Sullivan said he has seen effects of the new law locally, as well.

One provision, the so-called employer mandate, has been delayed until 2015. It requires businesses that employ more than 50 people --  who all work at least 30 hours a week -- to provide insurance to their workers. However, Sullivan said he is working with at least one Salem-area company in that category that’s trimming hours to get employees under 30 per week.

The company has multiple locations and employs about 100 Salem-area residents. The company’s owner, Sullivan said, is aiming to trim work hours to get 60 to 75 of those employees under the 30-hour threshold. The owner isn’t hiring workers to fill the gap -- nor laying anyone off, Sullivan said.

He declined to name the company, saying that he wanted the owner to speak for himself. The owner did not return our calls. From Sullivan’s description, however, the business is "shrinking."

A new report from the Congressional Budget Office suggests that the new law will mean losses equal to 2.3 million full-time jobs by 2021 as hours are reduced. The report contains an important caveat, however, in noting that many of those losses will be voluntary as people opt to keep their incomes low to remain eligible for federal health care subsidies or Medicaid.

Next, we wondered whether state employment data reflect either trend -- larger companies not hiring that 51st employee or smaller ones hiring more part-time employees to avoid health-insurance requirements.

Not according to a blog entry posted Nov. 6, 2013, by Josh Lehner, senior economist in the state Office of Economic Analysis.

"Here in Oregon," Lehner wrote, "over 90 percent of the jobs added between 2009 and 2012 have been full-time positions, on net."

Later in the post, he added, "Of course, the so-called ‘employer mandate’ under the health law doesn’t take effect until 2015, so it’s possible that employers are simply waiting to cut hours until closer to the deadline. But there’s little evidence they’ve started yet."

Clarity on the issue may not be coming anytime soon. According to Mark McMullen, Oregon state economist, "This is a really tough one to get a handle on. Even after enough time has passed for the impacts of the law to show up in the aggregate data, these impacts will be difficult to isolate."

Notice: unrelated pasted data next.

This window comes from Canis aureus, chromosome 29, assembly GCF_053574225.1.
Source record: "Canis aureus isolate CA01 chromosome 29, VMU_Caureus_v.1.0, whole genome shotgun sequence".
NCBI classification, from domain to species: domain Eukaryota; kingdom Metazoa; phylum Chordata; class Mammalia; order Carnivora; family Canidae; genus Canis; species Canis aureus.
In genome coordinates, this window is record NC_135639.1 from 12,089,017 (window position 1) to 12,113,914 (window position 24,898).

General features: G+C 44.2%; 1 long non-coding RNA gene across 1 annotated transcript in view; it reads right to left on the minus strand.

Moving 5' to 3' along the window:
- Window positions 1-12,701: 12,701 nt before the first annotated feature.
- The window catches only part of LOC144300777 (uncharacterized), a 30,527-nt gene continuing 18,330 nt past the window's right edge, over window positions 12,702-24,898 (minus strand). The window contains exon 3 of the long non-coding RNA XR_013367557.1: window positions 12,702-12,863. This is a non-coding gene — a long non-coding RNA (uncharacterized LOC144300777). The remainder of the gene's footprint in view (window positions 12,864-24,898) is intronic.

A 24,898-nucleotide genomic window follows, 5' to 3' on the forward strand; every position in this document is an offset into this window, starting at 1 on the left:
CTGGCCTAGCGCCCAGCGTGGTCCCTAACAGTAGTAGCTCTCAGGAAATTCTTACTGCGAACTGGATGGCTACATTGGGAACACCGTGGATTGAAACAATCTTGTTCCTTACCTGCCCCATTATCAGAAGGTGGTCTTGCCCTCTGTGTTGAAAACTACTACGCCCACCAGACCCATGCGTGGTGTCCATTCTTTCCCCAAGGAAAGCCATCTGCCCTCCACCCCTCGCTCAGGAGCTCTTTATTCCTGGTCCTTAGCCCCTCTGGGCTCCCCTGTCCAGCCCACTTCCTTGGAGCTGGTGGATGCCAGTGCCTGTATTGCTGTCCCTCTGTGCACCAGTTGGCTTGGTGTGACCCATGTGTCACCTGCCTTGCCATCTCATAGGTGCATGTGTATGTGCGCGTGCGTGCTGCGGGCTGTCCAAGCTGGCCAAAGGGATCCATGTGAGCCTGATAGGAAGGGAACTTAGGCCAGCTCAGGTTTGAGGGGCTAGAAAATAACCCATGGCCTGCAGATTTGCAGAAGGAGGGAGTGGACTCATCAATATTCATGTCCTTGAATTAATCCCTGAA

Oregon, like the rest of the country, continues to wrestle with the Affordable Care Act. The two major political parties are largely split on whether it represents government overreach or the best way to control health-care spending while providing insurance to those who don’t have it.

Wehby told a small audience in La Grande that "People are having to shrink back their businesses as a result."

It’s true that Wehby said businesses are "having" to shrink their operations. There’s a nuance there suggesting businesses are being compelled to make cuts. Because we can’t assess motives, we chose to look more narrowly at whether businesses are or are not making cutbacks in response to the law, accepting that the overwhelming majority would be acting with their businesses’ bottom line in mind.

Wehby’s campaign provided an example of a significant scaling back of an Oregon-based business, though aspects could not be independently verified. She also gave us links to national news stories reporting similar cuts elsewhere. An Oregon consultant also outlined an example of a business trimming employee hours as a result of the law.

We rate her claim True.